Many are worried about what [e-book] technology means for books, with big bookshops closing, new devices spreading, novice authors flooding the market and an online behemoth known as Amazon growing ever more powerful. Their anxieties cannot simply be written off as predictable technophobia. The digital transition may well change the way books are written, sold and read more than any development in their history, and that will not be to everyone’s advantage. Veterans and revolutionaries alike may go bust; Gutenberg died almost penniless, having lost control of his press to Fust and other creditors. But to see technology purely as a threat to books risks missing a key point. Books are not just “tree flakes encased in dead cow”, as a scholar once wryly put it. They are a technology in their own right, one developed and used for the refinement and advancement of thought. And this technology is a powerful, long-lived and adaptable one.—From Papyrus to Pixels is a long essay in The Economist about the changing form of books, presented both as a traditional web-scroll, as an e-book and in audio form.
President of Eckerd college Donald Eastman III wrote a letter to the students about preventing sexual assault. His recommendation? Less alcohol and less casual sex. The college's student paper, The Current, responds in a civil, well spoken and cogent rebuttal.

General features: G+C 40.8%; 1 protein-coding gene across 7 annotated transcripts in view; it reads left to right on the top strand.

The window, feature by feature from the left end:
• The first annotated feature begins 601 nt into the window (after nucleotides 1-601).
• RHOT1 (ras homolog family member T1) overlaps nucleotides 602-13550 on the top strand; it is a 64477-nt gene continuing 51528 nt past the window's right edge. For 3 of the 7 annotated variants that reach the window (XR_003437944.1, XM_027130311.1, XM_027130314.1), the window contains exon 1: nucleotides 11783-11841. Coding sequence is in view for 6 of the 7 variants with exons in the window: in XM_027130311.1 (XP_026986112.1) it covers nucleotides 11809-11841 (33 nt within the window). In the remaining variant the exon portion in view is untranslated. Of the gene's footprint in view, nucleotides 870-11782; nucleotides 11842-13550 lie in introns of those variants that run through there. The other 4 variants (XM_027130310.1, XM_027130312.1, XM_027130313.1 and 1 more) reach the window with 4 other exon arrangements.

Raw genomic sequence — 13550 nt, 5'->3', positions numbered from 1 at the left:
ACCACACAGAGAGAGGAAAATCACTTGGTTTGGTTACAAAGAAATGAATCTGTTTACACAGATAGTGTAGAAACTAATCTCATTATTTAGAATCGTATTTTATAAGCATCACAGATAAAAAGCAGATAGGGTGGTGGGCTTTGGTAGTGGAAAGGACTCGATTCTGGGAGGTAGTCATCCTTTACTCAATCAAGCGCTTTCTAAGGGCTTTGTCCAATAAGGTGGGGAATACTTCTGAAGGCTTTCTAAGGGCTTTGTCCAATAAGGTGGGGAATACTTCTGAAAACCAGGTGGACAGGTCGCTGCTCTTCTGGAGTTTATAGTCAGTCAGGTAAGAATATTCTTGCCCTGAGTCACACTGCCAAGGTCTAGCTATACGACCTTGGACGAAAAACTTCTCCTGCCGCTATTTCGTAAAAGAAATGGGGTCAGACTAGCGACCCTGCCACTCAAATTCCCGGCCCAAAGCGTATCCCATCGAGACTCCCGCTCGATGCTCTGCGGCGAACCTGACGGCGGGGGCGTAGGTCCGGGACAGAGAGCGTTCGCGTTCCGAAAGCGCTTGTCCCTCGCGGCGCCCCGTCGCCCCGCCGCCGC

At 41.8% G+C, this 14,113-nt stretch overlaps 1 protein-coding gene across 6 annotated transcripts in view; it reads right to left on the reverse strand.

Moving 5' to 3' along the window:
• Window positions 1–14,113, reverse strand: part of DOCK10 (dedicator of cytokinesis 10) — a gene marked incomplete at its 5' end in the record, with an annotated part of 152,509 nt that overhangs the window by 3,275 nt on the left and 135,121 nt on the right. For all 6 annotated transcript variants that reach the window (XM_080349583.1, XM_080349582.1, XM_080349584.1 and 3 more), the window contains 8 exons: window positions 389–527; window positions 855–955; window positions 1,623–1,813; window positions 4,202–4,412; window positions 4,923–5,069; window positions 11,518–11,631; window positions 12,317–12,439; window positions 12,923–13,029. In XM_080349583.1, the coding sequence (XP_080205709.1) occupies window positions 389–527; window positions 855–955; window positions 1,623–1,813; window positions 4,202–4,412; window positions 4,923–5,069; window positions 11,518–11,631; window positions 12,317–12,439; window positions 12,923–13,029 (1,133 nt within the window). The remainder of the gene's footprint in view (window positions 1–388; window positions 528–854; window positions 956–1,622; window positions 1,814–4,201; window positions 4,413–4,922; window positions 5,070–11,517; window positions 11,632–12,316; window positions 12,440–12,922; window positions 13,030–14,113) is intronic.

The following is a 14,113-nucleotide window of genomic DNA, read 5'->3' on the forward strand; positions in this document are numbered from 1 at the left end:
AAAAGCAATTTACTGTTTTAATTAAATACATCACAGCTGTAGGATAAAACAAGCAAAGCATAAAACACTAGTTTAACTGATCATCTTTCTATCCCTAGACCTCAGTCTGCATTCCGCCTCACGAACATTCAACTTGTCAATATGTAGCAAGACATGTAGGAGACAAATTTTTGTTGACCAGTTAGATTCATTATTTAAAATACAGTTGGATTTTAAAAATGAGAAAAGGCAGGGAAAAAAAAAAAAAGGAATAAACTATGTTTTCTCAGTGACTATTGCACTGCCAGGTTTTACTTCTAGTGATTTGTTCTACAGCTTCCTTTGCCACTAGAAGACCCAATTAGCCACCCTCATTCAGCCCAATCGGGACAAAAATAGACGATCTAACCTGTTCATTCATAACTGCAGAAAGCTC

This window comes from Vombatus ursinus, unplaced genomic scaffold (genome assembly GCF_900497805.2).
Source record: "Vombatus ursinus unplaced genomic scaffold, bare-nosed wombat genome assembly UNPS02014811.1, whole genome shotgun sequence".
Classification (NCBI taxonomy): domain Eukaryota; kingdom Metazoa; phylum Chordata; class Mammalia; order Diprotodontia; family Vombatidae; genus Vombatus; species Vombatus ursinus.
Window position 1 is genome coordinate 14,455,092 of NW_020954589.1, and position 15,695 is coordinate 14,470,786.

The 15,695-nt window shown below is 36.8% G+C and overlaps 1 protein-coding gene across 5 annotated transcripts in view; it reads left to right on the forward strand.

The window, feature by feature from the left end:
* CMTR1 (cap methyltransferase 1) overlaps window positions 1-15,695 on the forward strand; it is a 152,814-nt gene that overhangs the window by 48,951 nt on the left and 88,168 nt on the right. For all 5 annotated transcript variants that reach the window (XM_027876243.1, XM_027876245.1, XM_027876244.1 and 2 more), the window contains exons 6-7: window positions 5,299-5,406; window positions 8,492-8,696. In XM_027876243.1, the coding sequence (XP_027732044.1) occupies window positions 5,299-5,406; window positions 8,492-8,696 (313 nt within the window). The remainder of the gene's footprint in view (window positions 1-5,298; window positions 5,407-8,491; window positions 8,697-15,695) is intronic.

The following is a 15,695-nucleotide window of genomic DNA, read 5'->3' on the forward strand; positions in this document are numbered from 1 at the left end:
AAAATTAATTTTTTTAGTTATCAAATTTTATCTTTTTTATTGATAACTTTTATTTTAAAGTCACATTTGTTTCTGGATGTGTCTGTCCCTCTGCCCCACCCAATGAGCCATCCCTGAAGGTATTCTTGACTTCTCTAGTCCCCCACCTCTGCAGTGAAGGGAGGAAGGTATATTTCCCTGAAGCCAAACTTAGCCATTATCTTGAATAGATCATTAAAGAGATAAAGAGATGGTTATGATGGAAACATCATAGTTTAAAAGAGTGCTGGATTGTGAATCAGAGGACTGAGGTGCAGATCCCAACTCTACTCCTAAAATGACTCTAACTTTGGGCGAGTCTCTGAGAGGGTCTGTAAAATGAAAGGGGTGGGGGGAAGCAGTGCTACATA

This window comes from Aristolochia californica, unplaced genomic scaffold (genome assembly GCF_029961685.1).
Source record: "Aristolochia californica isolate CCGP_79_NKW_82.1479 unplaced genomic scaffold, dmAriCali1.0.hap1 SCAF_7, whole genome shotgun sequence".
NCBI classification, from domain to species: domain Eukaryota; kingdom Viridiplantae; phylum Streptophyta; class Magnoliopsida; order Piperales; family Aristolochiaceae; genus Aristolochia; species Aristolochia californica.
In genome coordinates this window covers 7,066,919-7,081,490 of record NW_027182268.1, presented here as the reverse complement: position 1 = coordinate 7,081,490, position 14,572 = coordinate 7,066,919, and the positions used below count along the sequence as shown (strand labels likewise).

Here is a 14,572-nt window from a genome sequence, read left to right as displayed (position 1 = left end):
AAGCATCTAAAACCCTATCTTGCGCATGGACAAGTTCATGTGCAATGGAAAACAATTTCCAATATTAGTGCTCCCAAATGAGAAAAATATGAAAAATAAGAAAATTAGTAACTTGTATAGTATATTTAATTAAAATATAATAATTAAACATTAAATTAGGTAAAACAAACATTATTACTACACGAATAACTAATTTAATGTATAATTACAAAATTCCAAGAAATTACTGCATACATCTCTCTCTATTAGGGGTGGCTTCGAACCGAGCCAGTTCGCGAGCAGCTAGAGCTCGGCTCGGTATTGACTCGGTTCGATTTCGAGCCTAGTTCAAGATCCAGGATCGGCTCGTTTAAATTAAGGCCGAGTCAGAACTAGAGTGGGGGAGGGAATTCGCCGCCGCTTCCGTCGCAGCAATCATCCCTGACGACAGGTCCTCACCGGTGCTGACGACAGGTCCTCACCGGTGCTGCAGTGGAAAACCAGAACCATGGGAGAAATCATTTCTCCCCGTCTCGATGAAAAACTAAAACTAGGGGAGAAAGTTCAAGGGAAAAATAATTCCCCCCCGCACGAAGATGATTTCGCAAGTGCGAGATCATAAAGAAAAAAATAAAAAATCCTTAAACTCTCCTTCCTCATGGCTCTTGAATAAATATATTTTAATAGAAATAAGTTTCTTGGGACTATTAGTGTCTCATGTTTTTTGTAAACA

Pencil and Paper Games is devoted to games you can play with nothing more than a pencil and a piece of paper (some of which can be played on the site, for those who do not have access to a pencil and paper, or remember what those are.) [more inside]
John Collins, holder of the world record for paper airplane flight distance, shows you how to fold that airplane. Here, he demonstrates the plane to David Rees[previously], along with a few other designs, which he also teaches to you: the Tube, the Boomerang, and the Tumbling Wing. [more inside]
Diana Beltran Herrera sculpts beautiful birds out of paper. She's currently working on a series based on postage stamps; you can see some of the new birds on her Facebook page. [via]
Pen Paper Ink Letter is a pen and paper blog maintained by Heath Cates. Currently holding Ink Week, its best feature is a massive index of product reviews, from the blog itself and other blogs. [more inside]
Many types of quilt blocks can be built by stitching together simple geometric shapes. Then there’s paper (sometimes called foundation) piecing. [more inside]